What becomes of all the sediments?

It used to be widely thought that sediment of the ocean floor and that at active continental margins or ahead of volcanic arcs were scraped off subducting lithosphere and simply added to continental growth. If that didn’t happen, then perhaps continents could be recycled by a combination of erosion and tectonics? Geochemists know better now, for a variety of compositional anomalies in volcanic rocks do suggest a measure of recycling of subducted lithosphere, and it is becoming clear that part of the oddity has a sedimentary source. “Which one?” is the question.

Hafnium and neodymium isotopes have become choice tracers of whether basaltic magmas formed from pristine mantle, that depleted by previously sourcing magma or some kind of mixture with recycled materials. . Catherine Chauvel and colleagues from the University of Grenoble have pondered on the sizeable amount of Hf and Nd isotopic data that has emerged from a couple of decades of fancy mass spectrometry of ocean-island and mid-ocean-ridge basalts, and a variety of sediments (Chauvel, C. et al. 2008. Role of recycled oceanic basalt and sediment in generating the Hf-Nd mantle array. Nature Geoscience, v. 1, p. 64-67). By modelling how various reasonable mixtures of isotopes of the two elements might fit the simple Hf-Nd relationship for the source mantle of all oceanic basalts they discovered that it couldn’t be derived from just the crystalline oceanic lithosphere, but must involve a substantial contribution from subducted sediments. Moreover, they seem to have demonstrated that much of the mantle involved in producing ocean-island, hot-spot basalts is a product of this recycling – both oceanic crust and its sedimentary cover get down to the levels where the mantle involved in hot-spot melting originates. Although there is a good probability of separation of sediment and crystalline components of subducted slabs according to density, it seems from the modelling that some sediment does get down to profound levels.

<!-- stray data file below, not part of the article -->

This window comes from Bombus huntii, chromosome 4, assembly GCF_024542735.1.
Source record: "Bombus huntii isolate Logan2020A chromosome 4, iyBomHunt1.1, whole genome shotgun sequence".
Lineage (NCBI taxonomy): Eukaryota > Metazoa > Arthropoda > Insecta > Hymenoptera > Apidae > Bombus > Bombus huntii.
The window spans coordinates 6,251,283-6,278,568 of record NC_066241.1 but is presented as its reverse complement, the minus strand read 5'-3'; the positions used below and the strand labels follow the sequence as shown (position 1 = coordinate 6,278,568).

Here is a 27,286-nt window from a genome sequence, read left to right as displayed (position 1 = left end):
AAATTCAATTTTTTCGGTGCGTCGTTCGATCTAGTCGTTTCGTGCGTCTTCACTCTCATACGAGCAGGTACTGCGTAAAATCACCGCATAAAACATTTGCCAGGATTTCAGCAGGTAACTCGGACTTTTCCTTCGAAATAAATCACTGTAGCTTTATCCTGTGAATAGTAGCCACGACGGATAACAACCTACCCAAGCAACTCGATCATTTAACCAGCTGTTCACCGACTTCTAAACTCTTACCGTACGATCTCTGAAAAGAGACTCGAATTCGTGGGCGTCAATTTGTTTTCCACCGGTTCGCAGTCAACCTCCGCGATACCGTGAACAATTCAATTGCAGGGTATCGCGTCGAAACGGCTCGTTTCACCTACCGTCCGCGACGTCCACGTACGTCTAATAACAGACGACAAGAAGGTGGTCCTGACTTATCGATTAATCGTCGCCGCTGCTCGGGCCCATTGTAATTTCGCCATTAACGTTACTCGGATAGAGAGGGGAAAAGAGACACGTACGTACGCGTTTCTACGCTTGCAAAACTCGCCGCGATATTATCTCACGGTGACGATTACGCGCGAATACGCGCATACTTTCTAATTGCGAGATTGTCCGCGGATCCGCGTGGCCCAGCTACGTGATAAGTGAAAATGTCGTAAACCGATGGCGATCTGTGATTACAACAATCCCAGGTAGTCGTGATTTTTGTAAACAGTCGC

See also: Plank, T. & van Keken, P.E. 2008. The ups and downs of sediment. Nature Geoscience, v. 1, p. 17-18, especially their astonishing figure giving a graphic notion of the forms mantle convection might take (see Deep geothermal processes).

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